Why Google wants to ad-block Chrome, and how to save rich media advertising
There are big changes afoot in the advertising industry. We’ve already written an article, ‘What Can Make Rich Media Ads Terrible, and How Do We Improve Them?’. In this, we touched upon the issue of Google doing more to regulate the ads that appear on its platforms, first take on interstitial advertising, then other forms of ad.
This is an emerging issue, and so it’s important to shed some more light on it. Here is an in-depth look at Google’s intentions, how the advertising industry can adapt to it, and what the future might look like for banner advertising, and for rich media advertising.
What is Google Doing?
Put simply, Google is putting safeguards in place that, it says, will stop users from having their experience interrupted by heavy, memory-sapping, ads. It will do this through its own native adblocker, which forms part of the Chrome browser, and through a series of algorithmic changes which will allow it to identify when an ad is, as it deems it, too large, and compromising to the overall user experience.
The main types of ads that Google first took on, in 2017, were prestitital and interstitial ads. These were felt by many to be the most disruptive online ads, as they required an action from the user before they can view the content they were looking for. The latest moves by Google, through algorithmic changes, are designed to cover all ad spaces, for ads deemed to compromise the user experience.
Why is Google Doing This?
Although Google has pointed out the improvements for users that it says will occur with greater restrictions to ads, there is also a parallel purpose for this change to its attitude to ads. Actually, several, but they’re linked.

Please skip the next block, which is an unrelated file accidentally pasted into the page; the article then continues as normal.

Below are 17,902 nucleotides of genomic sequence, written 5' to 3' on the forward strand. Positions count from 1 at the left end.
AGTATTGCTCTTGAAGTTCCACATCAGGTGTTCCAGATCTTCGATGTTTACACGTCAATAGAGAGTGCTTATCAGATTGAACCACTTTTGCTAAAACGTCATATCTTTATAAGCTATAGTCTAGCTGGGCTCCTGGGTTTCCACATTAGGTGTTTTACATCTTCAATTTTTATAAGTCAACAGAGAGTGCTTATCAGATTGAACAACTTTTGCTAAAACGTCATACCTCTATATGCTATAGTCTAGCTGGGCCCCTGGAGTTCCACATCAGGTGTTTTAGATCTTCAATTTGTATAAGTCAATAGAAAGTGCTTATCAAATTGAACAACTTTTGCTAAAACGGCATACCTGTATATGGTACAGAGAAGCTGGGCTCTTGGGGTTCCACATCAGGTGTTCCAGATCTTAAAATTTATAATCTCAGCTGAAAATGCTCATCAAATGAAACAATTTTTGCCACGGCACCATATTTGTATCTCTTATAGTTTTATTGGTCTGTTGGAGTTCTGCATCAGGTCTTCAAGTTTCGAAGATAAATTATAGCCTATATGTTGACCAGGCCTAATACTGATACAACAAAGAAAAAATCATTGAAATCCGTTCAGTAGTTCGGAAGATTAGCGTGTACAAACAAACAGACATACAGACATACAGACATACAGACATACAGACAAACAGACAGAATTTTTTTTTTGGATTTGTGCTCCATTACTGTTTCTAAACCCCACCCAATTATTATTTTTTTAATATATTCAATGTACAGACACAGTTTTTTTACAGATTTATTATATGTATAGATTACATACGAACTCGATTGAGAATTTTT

First of all, Google, Apple, and Facebook are the ad platforms that dwarf the others on the market. This is because they promise that, for a relatively low outlay, ads can appear on an unparalleled number of sites. They can also be seen by an audience that can be tailored pretty much to the content of the advertiser.
The problem is that it can be hard to customise the experience, and generally Google Ads carry few surprises and little to grab the attention of busy consumers. In the main, they’re subtly evolved versions of the static banner ads that have always appeared on the world wide web.
Google Ads is obviously the platform that Google wants to promote, as the company makes its money from it. If that sounds like it’s restricting access to non-native ads in order to push more customers towards its own offering… well, we couldn’t possibly comment.
Why Does This Affect Rich Media and Video Ads in Particular?
The upshot from this, of course, is that the ad marketplace is becoming more crowded and hotly-contested, and some ad providers are going to lose out in the process. Rich media ads, in the main, may be under threat from Google’s decision, because by their definition they play sound or video as part of their offering, and offer a fuller experience than a static banner ad.
That’s part of the issue. Rich media ads are, as we have mentioned, often big, heavy and unwieldy. If they’re built on HTML5, that means, in many cases, long waiting times to view the ad in its full glory, depending on the device on which it is being viewed, the internet speed, and other factors.
What Else is Google Doing?
The other thing Google is doing is restricting Chrome users’ access to popular third-party adblockers. For the reason why, in these cases, you need to follow the money. Google wants users to have to use its own adblocker, native to Chrome, at the expense of others.
For the average user, this takes away some of the choice they’re used to. For advertisers and publishers, who would normally welcome the reduced power of some adblockers, it’s actually not as good as it sounds. This is because those ads are just going to be blocked by something else instead.